By Mark Etheridge
South Africa’s only 2014 Youth Olympics medallist, Gezelle Magerman’s post-school athletics career has been something of a rude awakening.
The talented West Coast athlete who won gold in the 400-metre hurdles in Nanjing, China, has made the move from Vredenburg to Pretoria where she’s lined up with top hurdles coach Irma Reyneke.
And this year is an important one, with IAAF World Junior Championships (Under-18) taking place in Poland, something which Reyneke has targeted as an important goal.
Clearly with 2015 being her matric year at La Rochelle in Paarl, Magerman’s focus was more on studies than speed, something she was all too aware off when Road to Rio 2016 spoke to her briefly on Wednesday.
‘No, look this was a tough first session,’ she grinned. ‘There was a new atmosphere and new faces [many of whom I met at last year’s training camp].
‘But it it’s going to be okay, I must just dig deep and push on through.’ Something which shouldn’t be a problem for the talented teen, who was certainly one of the more focused athletes in the SA team at Youth Olympics.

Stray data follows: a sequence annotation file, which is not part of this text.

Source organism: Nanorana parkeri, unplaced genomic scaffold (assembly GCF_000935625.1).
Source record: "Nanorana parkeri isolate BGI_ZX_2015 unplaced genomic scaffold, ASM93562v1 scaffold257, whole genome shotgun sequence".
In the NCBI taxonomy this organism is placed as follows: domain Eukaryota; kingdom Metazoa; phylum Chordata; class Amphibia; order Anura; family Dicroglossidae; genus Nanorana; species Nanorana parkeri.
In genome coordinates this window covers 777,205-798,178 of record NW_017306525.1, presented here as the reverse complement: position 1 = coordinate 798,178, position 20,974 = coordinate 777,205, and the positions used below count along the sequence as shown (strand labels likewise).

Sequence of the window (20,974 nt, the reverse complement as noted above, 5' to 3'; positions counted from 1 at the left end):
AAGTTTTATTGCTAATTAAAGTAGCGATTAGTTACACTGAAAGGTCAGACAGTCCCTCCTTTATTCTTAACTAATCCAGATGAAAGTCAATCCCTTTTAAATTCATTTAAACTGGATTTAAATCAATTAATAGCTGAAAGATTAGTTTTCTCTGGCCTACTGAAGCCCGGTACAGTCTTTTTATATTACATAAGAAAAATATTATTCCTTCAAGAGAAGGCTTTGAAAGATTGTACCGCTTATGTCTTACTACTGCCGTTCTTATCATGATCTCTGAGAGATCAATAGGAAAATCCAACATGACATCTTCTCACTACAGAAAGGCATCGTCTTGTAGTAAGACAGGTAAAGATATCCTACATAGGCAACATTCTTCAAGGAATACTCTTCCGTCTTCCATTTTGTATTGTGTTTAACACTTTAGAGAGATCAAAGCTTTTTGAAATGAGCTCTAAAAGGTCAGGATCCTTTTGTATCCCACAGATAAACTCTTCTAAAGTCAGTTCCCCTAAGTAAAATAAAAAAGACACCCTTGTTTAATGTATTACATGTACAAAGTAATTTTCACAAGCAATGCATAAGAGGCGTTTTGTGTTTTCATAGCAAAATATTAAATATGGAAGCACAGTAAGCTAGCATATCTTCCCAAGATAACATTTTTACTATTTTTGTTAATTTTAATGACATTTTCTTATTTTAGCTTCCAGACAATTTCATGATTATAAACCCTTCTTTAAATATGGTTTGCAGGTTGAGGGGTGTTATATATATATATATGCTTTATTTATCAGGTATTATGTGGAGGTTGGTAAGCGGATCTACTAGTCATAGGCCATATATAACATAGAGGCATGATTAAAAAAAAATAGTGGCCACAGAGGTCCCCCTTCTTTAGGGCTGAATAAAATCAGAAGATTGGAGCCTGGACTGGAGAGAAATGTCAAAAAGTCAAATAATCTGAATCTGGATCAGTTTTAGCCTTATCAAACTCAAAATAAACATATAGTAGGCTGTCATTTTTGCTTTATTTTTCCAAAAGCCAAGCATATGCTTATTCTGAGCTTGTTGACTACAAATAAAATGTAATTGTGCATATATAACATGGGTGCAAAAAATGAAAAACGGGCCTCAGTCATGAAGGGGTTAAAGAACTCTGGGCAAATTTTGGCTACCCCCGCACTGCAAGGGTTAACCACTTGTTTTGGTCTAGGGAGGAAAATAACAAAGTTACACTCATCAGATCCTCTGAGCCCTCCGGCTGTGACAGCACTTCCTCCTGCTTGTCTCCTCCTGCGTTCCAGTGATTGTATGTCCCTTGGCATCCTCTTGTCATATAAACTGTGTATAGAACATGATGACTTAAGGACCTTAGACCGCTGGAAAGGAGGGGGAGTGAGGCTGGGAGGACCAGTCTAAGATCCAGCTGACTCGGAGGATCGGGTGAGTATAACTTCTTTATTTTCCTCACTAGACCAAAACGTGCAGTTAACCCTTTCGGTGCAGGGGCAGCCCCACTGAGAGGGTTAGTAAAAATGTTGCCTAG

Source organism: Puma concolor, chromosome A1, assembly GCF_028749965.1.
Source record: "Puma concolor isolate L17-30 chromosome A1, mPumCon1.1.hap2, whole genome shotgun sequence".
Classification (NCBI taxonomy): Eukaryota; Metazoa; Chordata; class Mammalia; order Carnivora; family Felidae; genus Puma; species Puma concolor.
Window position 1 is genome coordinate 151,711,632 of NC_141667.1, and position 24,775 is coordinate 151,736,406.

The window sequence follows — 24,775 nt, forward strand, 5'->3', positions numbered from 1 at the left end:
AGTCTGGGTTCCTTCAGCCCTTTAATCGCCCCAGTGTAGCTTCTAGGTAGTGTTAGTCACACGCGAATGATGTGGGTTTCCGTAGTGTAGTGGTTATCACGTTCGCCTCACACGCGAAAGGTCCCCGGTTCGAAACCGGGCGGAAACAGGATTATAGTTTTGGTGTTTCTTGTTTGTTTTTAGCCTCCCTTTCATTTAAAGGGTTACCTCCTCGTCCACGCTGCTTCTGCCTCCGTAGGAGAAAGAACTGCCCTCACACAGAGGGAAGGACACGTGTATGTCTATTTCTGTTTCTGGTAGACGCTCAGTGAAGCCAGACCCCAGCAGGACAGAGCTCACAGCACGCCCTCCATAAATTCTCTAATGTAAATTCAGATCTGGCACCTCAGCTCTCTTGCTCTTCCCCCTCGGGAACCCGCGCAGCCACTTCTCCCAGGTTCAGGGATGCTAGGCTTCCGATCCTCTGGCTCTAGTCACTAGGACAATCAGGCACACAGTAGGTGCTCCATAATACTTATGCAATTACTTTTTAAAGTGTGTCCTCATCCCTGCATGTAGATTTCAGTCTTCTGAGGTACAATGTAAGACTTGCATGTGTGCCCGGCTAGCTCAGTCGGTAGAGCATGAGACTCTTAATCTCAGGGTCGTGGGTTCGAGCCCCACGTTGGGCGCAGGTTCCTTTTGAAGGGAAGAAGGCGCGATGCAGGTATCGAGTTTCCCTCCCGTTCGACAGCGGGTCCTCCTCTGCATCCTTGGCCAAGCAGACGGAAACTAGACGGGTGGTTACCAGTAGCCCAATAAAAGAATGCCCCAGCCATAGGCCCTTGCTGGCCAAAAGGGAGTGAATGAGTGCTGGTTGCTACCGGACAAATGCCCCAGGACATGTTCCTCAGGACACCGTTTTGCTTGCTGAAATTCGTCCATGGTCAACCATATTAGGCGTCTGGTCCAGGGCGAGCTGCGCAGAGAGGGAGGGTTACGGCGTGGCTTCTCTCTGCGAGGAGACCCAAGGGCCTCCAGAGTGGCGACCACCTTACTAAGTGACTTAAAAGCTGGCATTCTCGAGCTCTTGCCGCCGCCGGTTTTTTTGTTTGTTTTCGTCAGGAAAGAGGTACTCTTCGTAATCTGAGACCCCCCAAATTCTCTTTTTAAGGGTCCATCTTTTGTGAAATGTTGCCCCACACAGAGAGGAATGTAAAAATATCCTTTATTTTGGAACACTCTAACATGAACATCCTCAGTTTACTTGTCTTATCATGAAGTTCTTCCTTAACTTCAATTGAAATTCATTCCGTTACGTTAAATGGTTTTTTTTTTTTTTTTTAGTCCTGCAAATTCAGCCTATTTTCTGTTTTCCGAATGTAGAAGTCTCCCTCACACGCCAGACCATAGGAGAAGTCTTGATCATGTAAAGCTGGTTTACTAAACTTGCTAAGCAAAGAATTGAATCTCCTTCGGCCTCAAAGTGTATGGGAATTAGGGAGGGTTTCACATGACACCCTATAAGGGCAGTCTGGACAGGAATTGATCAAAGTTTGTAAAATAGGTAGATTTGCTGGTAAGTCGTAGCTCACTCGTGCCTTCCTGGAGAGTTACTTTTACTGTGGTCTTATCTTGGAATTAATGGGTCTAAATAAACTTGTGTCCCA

She’ll be studying Sports Science at Tukkies and says ‘my target time for this year will be a sub 56sec at least.’ She ran 57.97 when she won gold in China.
‘I also want to qualify for World Juniors.’
Elaborating further, coach Reyneke went on: ‘Naturally Gezelle didn’t train as hard last year because of her matric commitments and she was taking part in all of the school’s activities. The fact that she’s now made the move from the Cape to Gauteng will also have an influence as she get used to university life.
‘Looking ahead one of our goals will be to make World Juniors, reach the final and then give everything from there.’
‘As far as her training goes I’ll just be using her first two weeks to see exactly what level she’s at and then develop a programme based on that. Her first session today was 5x300m and I can see that she’s got a fair amount of work ahead.
‘She’s very talented and I don’t want to see her injured so we’ll just get her going for the first two weeks, not too much, too soon.
‘I can see she’s a very hard worker and wanted to finish the session even though it was tough.
‘I’d give her three months to get into the routine then she should be ready for SA seniors. Her goal there will be a medal at seniors level, last year she was fourth. She’s very positive and has a will to win.’
Picture of Magerman training at the HPC, courtesy of Reg Caldecott